Houthis warn Israel-bound ships: 'you will be attacked'

Houthis warn Israel-bound ships: 'you will be attacked'
Yemen's Houthi rebel group have vowed to continue targeting cargo ships travelling to Israel, after a flurry of rocket attacks in past days in the Red Sea.
3 min read
13 December, 2023
The Houthis successfully seized an Israeli-linked ship last month and have attacked others with missiles and drones [Getty]

A senior leader from Yemen's Houthi rebel group on Tuesday warned cargo ships in the Red Sea to avoid traveling toward Israeli ports, as more missiles were fired by the group over the past 48 hours.

To avoid heading toward Israel, ships that pass Yemen should keep radios turned on, and quickly respond to Houthi attempts at communication, Mohamed Ali Al-Houthi, senior member of the "Supreme Political Council" said in a post on X, formerly Twitter.

Al-Houthi also warned cargo ships against "falsifying their identity" or raising flags different from the country belonging to the cargo ship owner.

The Houthis have previously seized a ship in the Red Sea owned by an Israeli businessman, saying this was to protest against Israel's brutal attack on Palestinians in the Gaza Strip.

The group, which controls the Yemeni capital Sanaa, and is backed by Iran, has attacked vessels in vital shipping lanes and fired drones and missiles at Israeli cities more than 1,000 miles away.

Some of its rockets have landed near Israel’s southern Red Sea resort town of Eilat.

The Israeli navy on Tuesday said it has sent one of its four Sa'ar 6-class corvette ships to the Red Sea in response to the attacks.

It said the rest are now operational for use in Gaza, where more than 18,600 people - mostly women and children - have been killed in Israel’s bombardment.

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Latest attacks

On Wednesday morning, two missiles fired by Houthi rebels reportedly missed a commercial tanker loaded with Indian-manufactured jet fuel near the strategic Bab al-Mandeb Strait, which connects the Red Sea and the Indian Ocean, according to a US official.

The official, who spoke on condition of anonymity, said a US warship also shot down a suspected Houthi drone flying in the tanker's direction during the incident. No one was hurt in the attack, the official added.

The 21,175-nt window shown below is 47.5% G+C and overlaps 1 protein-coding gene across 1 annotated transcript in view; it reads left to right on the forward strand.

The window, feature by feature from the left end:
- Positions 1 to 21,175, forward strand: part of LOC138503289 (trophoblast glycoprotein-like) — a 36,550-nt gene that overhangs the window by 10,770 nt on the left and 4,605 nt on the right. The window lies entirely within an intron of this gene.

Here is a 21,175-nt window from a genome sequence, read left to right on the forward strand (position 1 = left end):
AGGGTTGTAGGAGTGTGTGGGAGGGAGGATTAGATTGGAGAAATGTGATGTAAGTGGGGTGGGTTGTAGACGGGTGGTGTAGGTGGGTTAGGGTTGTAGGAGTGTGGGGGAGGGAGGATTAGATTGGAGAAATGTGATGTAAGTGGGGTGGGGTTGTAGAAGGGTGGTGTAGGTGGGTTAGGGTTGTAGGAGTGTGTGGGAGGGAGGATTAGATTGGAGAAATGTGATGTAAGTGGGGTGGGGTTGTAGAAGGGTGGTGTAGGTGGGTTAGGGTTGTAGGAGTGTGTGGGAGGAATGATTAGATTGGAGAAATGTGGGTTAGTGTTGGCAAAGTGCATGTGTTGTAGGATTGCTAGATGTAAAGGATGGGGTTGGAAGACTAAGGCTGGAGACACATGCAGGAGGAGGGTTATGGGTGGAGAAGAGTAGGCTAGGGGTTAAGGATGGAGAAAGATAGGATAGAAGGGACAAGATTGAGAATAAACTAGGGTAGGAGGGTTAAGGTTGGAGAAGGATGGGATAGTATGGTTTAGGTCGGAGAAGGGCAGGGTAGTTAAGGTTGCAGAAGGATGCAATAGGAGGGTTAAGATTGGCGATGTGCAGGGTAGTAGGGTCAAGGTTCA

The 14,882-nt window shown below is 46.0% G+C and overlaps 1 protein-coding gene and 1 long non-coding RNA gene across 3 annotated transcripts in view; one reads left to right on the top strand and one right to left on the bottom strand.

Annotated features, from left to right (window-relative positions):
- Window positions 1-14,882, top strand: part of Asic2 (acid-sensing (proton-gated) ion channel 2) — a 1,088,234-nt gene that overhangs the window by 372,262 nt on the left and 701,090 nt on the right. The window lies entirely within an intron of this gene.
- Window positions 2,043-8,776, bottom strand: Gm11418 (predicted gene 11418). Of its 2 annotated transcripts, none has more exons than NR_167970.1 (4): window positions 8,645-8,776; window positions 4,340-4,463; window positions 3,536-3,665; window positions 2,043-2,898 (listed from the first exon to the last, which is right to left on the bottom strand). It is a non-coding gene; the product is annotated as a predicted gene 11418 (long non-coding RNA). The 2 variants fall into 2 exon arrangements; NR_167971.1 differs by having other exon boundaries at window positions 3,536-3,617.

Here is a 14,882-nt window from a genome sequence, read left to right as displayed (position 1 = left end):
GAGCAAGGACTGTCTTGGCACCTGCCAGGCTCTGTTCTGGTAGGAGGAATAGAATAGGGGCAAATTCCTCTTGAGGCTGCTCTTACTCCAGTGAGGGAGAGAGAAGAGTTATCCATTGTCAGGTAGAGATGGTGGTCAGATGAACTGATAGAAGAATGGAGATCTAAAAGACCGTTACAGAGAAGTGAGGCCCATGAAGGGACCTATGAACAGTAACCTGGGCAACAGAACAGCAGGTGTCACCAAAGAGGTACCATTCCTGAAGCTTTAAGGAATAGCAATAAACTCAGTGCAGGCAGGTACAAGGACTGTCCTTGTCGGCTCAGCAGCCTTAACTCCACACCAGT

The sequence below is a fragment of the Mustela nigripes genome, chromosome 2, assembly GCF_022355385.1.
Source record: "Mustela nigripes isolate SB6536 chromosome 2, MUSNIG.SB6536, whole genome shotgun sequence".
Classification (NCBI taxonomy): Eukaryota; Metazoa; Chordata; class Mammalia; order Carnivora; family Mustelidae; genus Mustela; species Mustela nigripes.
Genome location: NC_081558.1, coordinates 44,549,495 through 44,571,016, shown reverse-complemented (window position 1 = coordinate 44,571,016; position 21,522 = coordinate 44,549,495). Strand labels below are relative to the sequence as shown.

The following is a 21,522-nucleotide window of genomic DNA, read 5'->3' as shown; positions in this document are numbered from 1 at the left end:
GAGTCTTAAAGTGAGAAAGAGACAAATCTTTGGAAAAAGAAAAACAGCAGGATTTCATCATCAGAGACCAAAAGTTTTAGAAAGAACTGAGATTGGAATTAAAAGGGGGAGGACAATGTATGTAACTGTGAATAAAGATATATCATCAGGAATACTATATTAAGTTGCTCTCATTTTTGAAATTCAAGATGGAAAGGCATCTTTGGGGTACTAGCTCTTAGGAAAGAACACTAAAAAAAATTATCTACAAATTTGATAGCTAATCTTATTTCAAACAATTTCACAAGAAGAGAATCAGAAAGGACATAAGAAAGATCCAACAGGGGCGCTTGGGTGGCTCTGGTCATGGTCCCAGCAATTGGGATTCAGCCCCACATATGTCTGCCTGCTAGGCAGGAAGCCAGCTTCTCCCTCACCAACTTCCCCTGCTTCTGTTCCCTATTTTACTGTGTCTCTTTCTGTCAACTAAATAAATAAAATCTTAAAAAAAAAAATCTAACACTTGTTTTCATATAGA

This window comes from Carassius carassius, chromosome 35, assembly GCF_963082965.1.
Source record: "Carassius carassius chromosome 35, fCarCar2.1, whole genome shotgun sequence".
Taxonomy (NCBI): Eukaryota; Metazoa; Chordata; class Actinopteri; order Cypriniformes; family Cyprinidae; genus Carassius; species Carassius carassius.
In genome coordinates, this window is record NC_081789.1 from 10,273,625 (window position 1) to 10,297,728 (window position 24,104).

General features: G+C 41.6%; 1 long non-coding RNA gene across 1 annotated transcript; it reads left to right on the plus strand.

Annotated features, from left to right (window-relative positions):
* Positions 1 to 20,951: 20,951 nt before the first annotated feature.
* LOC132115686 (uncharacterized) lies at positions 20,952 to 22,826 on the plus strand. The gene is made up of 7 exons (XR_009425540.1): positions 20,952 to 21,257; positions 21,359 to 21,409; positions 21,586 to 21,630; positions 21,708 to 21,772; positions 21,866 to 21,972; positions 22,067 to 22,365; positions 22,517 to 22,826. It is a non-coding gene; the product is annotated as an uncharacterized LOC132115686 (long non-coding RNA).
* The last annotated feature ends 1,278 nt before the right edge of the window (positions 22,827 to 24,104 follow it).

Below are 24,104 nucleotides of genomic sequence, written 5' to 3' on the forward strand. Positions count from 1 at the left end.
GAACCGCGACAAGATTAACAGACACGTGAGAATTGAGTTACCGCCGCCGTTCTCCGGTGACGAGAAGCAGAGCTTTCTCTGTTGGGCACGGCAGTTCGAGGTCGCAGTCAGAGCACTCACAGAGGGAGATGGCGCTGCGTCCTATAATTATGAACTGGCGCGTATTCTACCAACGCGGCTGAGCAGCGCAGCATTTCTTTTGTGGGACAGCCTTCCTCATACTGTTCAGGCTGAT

Yesterday on Tuesday, the Houthis hit a Norwegian commercial tanker , the STRINDA, with a missile. Houthi military spokesperson Yehia Sarea claime in a statement that it was delivering crude oil to an Israeli terminal and that its crew had ignored all warnings.

US says peace talks at risk

Israel's biggest ally, the United States, has warned the Houthis that a peace plan for Yemen negotiated with the Saudis was at risk of failing if attacks on commercial ships continue, The Guardian reported Tuesday, citing US diplomats.

The US had said earlier this month that it was in talks with allies to create a multi-national maritime task force to patrol the waters and protect shipping.

The Houthis have been locked in a devastating conflict with a Saudi-led military coalition since 2015 when the group completely overran Sanaa. Hundreds of thousands have been killed in the war, and the country – already the poorest in the region – has witnessed one of the world’s worst humanitarian crises.

Yemen’s internationally-recognised government was forced into exile, relocating to the southern coastal city of Aden. South Yemeni separatist forces are calling for partition.

Talks between the Houthis and Saudi Arabia kicked off earlier this year and have resulted in some gains, partially thanks to a Chinese-brokered Saudi-Iranian détente in March, leading to significant calm in Yemen.

A truce that took effect in April 2022 expired in early October of that same year, though fighting has not picked up considerably since then.

The Saudi-Houthi peace plan Washington has was referring to was handed to the UN peace envoy for Yemen, Hans Grundberg, but its provisions have not been made public.

(Agencies contributed to this report)